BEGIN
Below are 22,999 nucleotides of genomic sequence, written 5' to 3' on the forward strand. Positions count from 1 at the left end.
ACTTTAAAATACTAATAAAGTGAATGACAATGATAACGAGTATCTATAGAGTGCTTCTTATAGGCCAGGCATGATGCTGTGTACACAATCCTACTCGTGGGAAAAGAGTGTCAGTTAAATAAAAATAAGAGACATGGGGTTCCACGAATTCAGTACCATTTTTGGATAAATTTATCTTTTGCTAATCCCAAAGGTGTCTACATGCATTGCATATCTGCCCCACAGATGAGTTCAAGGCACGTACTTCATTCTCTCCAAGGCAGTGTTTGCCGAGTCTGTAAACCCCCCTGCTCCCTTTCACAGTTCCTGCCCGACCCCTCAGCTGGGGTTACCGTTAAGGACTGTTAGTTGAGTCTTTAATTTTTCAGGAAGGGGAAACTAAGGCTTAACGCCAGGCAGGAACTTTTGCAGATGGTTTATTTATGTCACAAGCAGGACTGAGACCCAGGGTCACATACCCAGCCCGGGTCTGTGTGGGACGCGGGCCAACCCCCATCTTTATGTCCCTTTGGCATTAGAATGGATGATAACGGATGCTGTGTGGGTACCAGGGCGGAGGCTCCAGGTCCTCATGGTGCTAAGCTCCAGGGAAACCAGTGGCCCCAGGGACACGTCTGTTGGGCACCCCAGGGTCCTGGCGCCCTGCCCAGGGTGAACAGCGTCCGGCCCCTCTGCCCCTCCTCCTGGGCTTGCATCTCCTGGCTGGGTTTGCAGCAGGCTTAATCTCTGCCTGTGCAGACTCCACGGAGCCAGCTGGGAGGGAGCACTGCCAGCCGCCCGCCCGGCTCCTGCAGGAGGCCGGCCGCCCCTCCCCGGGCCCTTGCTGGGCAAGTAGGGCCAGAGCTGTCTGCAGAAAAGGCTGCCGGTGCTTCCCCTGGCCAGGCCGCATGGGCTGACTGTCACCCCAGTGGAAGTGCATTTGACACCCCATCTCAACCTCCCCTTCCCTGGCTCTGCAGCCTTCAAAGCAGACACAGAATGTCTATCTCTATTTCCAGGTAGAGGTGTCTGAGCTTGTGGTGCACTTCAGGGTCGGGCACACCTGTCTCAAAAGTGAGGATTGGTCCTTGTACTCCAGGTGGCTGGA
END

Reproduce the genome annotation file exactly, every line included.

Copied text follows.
Below are 22,999 nucleotides of genomic sequence, written 5' to 3' on the forward strand. Positions count from 1 at the left end.
ACTTTAAAATACTAATAAAGTGAATGACAATGATAACGAGTATCTATAGAGTGCTTCTTATAGGCCAGGCATGATGCTGTGTACACAATCCTACTCGTGGGAAAAGAGTGTCAGTTAAATAAAAATAAGAGACATGGGGTTCCACGAATTCAGTACCATTTTTGGATAAATTTATCTTTTGCTAATCCCAAAGGTGTCTACATGCATTGCATATCTGCCCCACAGATGAGTTCAAGGCACGTACTTCATTCTCTCCAAGGCAGTGTTTGCCGAGTCTGTAAACCCCCCTGCTCCCTTTCACAGTTCCTGCCCGACCCCTCAGCTGGGGTTACCGTTAAGGACTGTTAGTTGAGTCTTTAATTTTTCAGGAAGGGGAAACTAAGGCTTAACGCCAGGCAGGAACTTTTGCAGATGGTTTATTTATGTCACAAGCAGGACTGAGACCCAGGGTCACATACCCAGCCCGGGTCTGTGTGGGACGCGGGCCAACCCCCATCTTTATGTCCCTTTGGCATTAGAATGGATGATAACGGATGCTGTGTGGGTACCAGGGCGGAGGCTCCAGGTCCTCATGGTGCTAAGCTCCAGGGAAACCAGTGGCCCCAGGGACACGTCTGTTGGGCACCCCAGGGTCCTGGCGCCCTGCCCAGGGTGAACAGCGTCCGGCCCCTCTGCCCCTCCTCCTGGGCTTGCATCTCCTGGCTGGGTTTGCAGCAGGCTTAATCTCTGCCTGTGCAGACTCCACGGAGCCAGCTGGGAGGGAGCACTGCCAGCCGCCCGCCCGGCTCCTGCAGGAGGCCGGCCGCCCCTCCCCGGGCCCTTGCTGGGCAAGTAGGGCCAGAGCTGTCTGCAGAAAAGGCTGCCGGTGCTTCCCCTGGCCAGGCCGCATGGGCTGACTGTCACCCCAGTGGAAGTGCATTTGACACCCCATCTCAACCTCCCCTTCCCTGGCTCTGCAGCCTTCAAAGCAGACACAGAATGTCTATCTCTATTTCCAGGTAGAGGTGTCTGAGCTTGTGGTGCACTTCAGGGTCGGGCACACCTGTCTCAAAAGTGAGGATTGGTCCTTGTACTCCAGGTGGCTGGA